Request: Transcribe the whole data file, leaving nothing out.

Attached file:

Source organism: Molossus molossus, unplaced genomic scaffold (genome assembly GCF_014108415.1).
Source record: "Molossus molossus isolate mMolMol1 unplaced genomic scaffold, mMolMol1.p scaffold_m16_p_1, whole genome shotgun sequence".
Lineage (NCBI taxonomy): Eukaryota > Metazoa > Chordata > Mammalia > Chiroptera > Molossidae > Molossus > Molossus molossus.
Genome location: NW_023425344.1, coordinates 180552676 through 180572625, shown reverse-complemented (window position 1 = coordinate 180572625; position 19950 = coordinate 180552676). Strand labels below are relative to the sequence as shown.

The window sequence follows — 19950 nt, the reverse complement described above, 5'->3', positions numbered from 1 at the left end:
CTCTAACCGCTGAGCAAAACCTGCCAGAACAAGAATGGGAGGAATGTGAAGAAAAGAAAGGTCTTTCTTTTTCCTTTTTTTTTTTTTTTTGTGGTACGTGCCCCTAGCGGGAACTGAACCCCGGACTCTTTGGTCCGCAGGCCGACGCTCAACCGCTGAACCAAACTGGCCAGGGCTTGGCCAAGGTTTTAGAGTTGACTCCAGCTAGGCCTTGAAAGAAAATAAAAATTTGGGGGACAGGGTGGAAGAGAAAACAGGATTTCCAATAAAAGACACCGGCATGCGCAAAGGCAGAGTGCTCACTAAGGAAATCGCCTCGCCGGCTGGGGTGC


Source organism: Molossus molossus, unplaced genomic scaffold (genome assembly GCF_014108415.1).
Source record: "Molossus molossus isolate mMolMol1 unplaced genomic scaffold, mMolMol1.p scaffold_m16_p_1, whole genome shotgun sequence".
Lineage (NCBI taxonomy): Eukaryota > Metazoa > Chordata > Mammalia > Chiroptera > Molossidae > Molossus > Molossus molossus.
Genome location: NW_023425344.1, coordinates 180552676 through 180572625, shown reverse-complemented (window position 1 = coordinate 180572625; position 19950 = coordinate 180552676). Strand labels below are relative to the sequence as shown.

The window sequence follows — 19950 nt, the reverse complement described above, 5'->3', positions numbered from 1 at the left end:
CTCTAACCGCTGAGCAAAACCTGCCAGAACAAGAATGGGAGGAATGTGAAGAAAAGAAAGGTCTTTCTTTTTCCTTTTTTTTTTTTTTTTGTGGTACGTGCCCCTAGCGGGAACTGAACCCCGGACTCTTTGGTCCGCAGGCCGACGCTCAACCGCTGAACCAAACTGGCCAGGGCTTGGCCAAGGTTTTAGAGTTGACTCCAGCTAGGCCTTGAAAGAAAATAAAAATTTGGGGGACAGGGTGGAAGAGAAAACAGGATTTCCAATAAAAGACACCGGCATGCGCAAAGGCAGAGTGCTCACTAAGGAAATCGCCTCGCCGGCTGGGGTGC